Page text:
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Bring the Museum of the American Revolution to you!

Join a museum educator for an illuminating talk designed to take place at your location. Choose from six exciting topics that will pique your audience’s interest in the Revolutionary Era.

Cost: $275 for a 1-hour program within a 25-mile radius of the Museum. Additional fees may apply to locations outside of this radius.

Book a traveling lecture for your group through the form below, emailing us at, or calling at 267-579-3623.

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Traveling Lecture Options

Week 06 Eight Foot Privy Assemblage

Archaeology at the Museum of the American Revolution

In 2014, ahead of the Museum of the American Revolution’ construction, a team of archaeologists discovered remarkable artifacts from the people who once lived on the block the Museum now occupies. Investigate the neighborhood’s trash piles, buried for over 200 years, to understand what they add to ongoing research about the people who called this neighborhood home during the Revolution. While an educator discusses this work, test your archaeological skill by attempting to reassemble replicas of the thousands of broken pottery pieces uncovered at the site.

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Revolutionary Women: Writing about War

The Revolutionary War offered new opportunities for women from all backgrounds. Thousands of women chose sides and contributed to the American Revolution. What do their individual experiences, documented in travel diaries, memoirs, court records, and commonplace objects tell us about their experiences, the War, and its legacy?

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Philadelphia: A Revolutionary City

Eighteenth-century Philadelphia was a complex place where global trade brought new goods and new ideas to the people who became revolutionaries. Follow one artifact – a punchbowl uncovered in an archaeological dig on site of the Museum of the American Revolution – on a virtual tour of the city, and find yourself in market stalls, coffeehouses, illegal taverns, churches, and the halls of government.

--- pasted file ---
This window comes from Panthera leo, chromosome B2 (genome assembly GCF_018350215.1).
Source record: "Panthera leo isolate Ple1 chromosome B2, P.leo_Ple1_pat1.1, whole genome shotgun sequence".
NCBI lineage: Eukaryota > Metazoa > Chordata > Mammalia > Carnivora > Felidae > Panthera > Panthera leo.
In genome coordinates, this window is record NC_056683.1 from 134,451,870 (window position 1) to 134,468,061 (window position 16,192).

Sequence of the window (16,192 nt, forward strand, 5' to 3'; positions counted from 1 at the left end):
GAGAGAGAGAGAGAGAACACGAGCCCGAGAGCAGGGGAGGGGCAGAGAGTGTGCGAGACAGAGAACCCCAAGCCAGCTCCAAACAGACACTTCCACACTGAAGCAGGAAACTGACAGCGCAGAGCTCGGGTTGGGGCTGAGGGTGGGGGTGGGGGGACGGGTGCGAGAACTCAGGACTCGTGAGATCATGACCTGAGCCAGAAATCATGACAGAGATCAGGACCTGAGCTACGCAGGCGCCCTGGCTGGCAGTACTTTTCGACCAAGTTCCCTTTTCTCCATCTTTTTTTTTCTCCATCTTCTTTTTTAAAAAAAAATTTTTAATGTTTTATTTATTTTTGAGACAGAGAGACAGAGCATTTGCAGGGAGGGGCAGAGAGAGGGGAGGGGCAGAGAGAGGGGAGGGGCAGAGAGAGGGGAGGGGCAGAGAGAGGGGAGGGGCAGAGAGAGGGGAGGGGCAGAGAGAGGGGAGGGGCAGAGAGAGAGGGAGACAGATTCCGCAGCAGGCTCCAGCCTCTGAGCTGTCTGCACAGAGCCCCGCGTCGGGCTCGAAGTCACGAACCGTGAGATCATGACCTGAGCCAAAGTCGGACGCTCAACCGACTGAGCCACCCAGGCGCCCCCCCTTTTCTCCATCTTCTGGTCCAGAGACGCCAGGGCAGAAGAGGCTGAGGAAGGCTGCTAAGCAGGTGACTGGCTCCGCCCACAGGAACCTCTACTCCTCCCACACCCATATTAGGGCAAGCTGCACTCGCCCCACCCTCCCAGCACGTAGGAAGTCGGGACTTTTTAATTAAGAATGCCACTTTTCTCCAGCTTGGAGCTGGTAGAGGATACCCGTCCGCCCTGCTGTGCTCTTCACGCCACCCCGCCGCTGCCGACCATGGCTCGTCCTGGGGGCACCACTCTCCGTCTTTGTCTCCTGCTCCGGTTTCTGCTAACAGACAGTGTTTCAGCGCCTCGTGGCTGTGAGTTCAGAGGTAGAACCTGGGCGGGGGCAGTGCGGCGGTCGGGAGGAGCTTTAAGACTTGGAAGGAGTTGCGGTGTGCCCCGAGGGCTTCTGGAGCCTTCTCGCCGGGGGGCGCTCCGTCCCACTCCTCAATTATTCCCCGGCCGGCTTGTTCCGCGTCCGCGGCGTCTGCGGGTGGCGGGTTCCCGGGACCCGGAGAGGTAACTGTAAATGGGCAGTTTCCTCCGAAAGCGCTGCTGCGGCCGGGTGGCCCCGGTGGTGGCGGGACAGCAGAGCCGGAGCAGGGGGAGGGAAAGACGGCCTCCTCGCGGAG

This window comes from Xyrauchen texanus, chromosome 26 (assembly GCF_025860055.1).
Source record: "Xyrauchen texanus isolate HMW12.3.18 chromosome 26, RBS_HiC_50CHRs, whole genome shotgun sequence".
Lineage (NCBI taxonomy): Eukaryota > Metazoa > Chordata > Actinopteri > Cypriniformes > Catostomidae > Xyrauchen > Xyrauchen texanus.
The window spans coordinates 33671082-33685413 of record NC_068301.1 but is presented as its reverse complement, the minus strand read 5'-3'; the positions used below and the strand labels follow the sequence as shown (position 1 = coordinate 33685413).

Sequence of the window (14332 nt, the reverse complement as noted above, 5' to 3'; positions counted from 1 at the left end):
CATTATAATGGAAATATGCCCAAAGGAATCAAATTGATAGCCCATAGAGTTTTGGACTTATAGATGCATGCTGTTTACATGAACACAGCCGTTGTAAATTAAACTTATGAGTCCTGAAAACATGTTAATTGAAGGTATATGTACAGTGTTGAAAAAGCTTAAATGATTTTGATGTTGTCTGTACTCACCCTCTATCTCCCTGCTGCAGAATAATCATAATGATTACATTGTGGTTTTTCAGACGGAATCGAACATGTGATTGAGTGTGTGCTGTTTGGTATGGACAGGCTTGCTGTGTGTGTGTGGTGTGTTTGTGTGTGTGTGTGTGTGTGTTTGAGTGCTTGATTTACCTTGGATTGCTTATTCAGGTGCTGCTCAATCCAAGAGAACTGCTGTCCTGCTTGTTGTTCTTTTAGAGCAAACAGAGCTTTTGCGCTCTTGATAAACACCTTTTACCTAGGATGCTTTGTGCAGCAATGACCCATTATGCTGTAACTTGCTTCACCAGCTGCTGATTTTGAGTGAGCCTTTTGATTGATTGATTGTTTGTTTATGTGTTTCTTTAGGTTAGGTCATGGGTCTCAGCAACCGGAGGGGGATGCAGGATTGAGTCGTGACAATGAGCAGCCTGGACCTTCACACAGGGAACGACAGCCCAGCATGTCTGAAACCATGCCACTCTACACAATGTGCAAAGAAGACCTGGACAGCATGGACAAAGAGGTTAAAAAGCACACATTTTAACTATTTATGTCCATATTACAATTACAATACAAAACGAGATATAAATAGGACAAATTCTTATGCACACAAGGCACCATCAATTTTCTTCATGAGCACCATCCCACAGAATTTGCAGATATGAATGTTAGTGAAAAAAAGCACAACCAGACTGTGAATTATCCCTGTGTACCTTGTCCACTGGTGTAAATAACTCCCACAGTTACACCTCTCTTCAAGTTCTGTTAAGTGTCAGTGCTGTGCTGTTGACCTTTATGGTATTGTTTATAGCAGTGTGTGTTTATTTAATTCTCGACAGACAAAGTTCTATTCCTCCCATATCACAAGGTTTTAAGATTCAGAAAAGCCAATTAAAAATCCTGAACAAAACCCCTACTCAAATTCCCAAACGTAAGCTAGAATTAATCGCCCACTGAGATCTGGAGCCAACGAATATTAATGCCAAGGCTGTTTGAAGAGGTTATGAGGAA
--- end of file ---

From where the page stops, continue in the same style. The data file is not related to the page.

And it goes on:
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Then and Now: Military Families during the Revolution and Today

Military families have always played an important role in supporting those fighting on the front lines. During the Revolutionary War, they raised children, worked with the armies on campaign, held down the home-front, made supplies, and raised funds. Explore the stories of the women and children who supported the military on and off the battlefield and learn how their experiences compare to military families today. Learn more about camp followers through an exploration of hand-made replicas of the things they carried on campaign.

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Image 082720 George Washington Tent Collection

Making the Museum

The Museum of the American Revolution opened in 2017, but it has a history that reaches back over a century. Where did our collection come from? How did an Episcopal minister in Valley Forge, Pennsylvania, acquire Washington’s war tent, and what did that acquisition have to do with the American Civil War? How did our Museum end up in downtown Philadelphia? What new discoveries have we made from recent acquisitions? This presentation highlights key artifacts and reveals how things work behind-the-scenes at the Museum.

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Made in Philadelphia

The Revolutionary War has begun and the Continental Army needs supplies! But who will make the firearms, flags and weapons required to fight the British? Discover the challenges and successes of Philadelphia artisans like Thomas Palmer, Jacob Eckfelt, and Rebecca Flower Young, who made the war materiel that led to victory. Guests will have the opportunity to handle replicas of the tools and products used by these craftspeople.

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